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May 18, 2005

Single box high availability is possible

Most people that see the usual "This is how you make a system highly available" see a bunch of boxes arranged in pairs and then everybody relaxes. But, this is a very complex setup and, as most math majors know, 2 of anything is twice as likely to fail, so whats 14 of something?

Disk virtualization

We've had this for a while now. My disk system in the lab is a Network Appliance F940 with 28 disks on it. I use iSCSI over Gb ethernet to hook it up to my Linux and Windows boxes that need high speed disks. I basically don't worry about how many disks I need anymore. I just made a large 500GB RAID volume on the NetApp and then parcel it up in to logical disks (LUNs) when I need them. For example, if a database box needs 20GB of disk for data and 5GB for logs then I create two more LUNs from the 500Gb and then assign them using iSCSI to the db box. The database doesn't care how many physical disks etc the 20GB/5GB disks use, the NetApp virtualizes that and it basically looks like a kick ass disk subsystem. We can now start to do the same stuff with operating system images as we'll see. Imagine, I had a box with a collection of processors, memory, network cards, and disk controllers. Why couldn't I do the same thing with this? You now can.

Virtualization to the rescue

High end SMP (and soon Intel boxes) have virtualized hardware now. The machine comes with whats called a HyperVisor whose job is to manage the hardware on behalf of the operating systems running on the box. Many people are familar with VMWare. This virtualizes a PC and allows you to then install Linux or Windows in to that virtual PC. You can then have 4 virtual PCs each running Linux running on a single real PC. Hypervisors take this to a new level.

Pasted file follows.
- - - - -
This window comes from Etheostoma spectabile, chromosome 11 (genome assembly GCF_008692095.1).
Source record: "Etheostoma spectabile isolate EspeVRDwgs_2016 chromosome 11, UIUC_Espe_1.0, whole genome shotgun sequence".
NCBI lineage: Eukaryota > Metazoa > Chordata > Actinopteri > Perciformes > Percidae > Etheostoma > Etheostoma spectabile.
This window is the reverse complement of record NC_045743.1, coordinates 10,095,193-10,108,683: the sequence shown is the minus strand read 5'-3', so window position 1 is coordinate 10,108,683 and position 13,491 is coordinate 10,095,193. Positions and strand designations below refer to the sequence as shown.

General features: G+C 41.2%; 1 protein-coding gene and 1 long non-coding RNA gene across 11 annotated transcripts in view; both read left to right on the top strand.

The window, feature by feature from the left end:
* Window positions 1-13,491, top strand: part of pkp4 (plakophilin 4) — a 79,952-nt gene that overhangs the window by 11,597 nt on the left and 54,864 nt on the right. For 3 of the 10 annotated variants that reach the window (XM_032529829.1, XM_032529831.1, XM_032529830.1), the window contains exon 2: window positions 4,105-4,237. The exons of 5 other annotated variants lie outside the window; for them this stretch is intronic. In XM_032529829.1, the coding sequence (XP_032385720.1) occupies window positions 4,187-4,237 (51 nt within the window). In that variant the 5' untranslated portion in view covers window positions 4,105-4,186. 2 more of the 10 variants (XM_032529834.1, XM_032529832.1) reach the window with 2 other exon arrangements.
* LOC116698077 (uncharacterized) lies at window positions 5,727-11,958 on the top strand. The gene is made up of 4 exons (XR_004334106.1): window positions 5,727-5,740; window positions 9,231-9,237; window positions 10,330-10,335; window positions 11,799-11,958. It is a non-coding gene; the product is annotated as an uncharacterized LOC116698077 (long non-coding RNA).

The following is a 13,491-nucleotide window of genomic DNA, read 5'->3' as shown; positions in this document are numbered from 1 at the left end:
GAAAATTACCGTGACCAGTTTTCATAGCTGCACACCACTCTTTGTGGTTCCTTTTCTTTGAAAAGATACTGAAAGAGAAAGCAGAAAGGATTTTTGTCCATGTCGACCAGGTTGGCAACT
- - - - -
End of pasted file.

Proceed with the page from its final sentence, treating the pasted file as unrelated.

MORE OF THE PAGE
IBM Power 5 and virtualization

Lets look at an IBM power 5 box. I have one in my lab. It's got 4 CECs. A CEC is a building block. Each CEC has 4 CPUs (mine are 1.9Ghz), 16GB of memory, disk controllers, network cards etc. The CECs are connected together to form a single 16 way SMP with 64GB of RAM. More CECs build bigger boxes. There is another box (a small PC) on the side called a HMC. This controls the hardware. The HMC lets you create a virtual PC or in IBM speak, an LPAR (Logical Partition). You can then assign it memory, CPUs, network cards, disk controllers. Then you can boot that LPAR and install AIX in it or Linux. The resources assigned can only be used exclusively by a single LPAR at a time. But, and here is the cool bit, you can change the number of CPUs assigned to an LPAR when ever you want.

HA with LPARs

So, lets say we wanted a highly available database, IBM DB2 UDB for example. Normally, you'd have SAN based disk and two boxes with HA software like HACMP installed. This is wasteful because the second box does nothing until the first box fails. We can do better with the LPARed system.

Lets use a single 4 way power box. Define two LPARs. Give each LPAR half the memory. Call one LPAR P and the other S. Give P 3 CPU, give S one CPU. Setup HACMP just like there were two real boxes.

Once you're done, you've got a HA setup that probably better than two boxes. The single p5 box has redundant power, redundant LAN, and redundant fiber cards. The memory has fault tolerant features. CPU failure can be detected and then masked as bad. One processor is being used to run the backup system/LPAR so we're still 'wasting' 1/4 of the box for the back. But, it's possible to assign fractions of a processor to an LPAR. For example, we could assign 3 3/4 CPUs to the primary and a 1/4 processor to the backup. Now, we're only wasting 1/16 of the box. The minimum LPAR size depends on how much CPU the monitoring takes. The fractional CPU deal is called micro partitioning. But, you need to be careful with micro partitioning, it can be a performance killer because it can increase the amount of CPU cache thrashing which can hurt performance on that processor.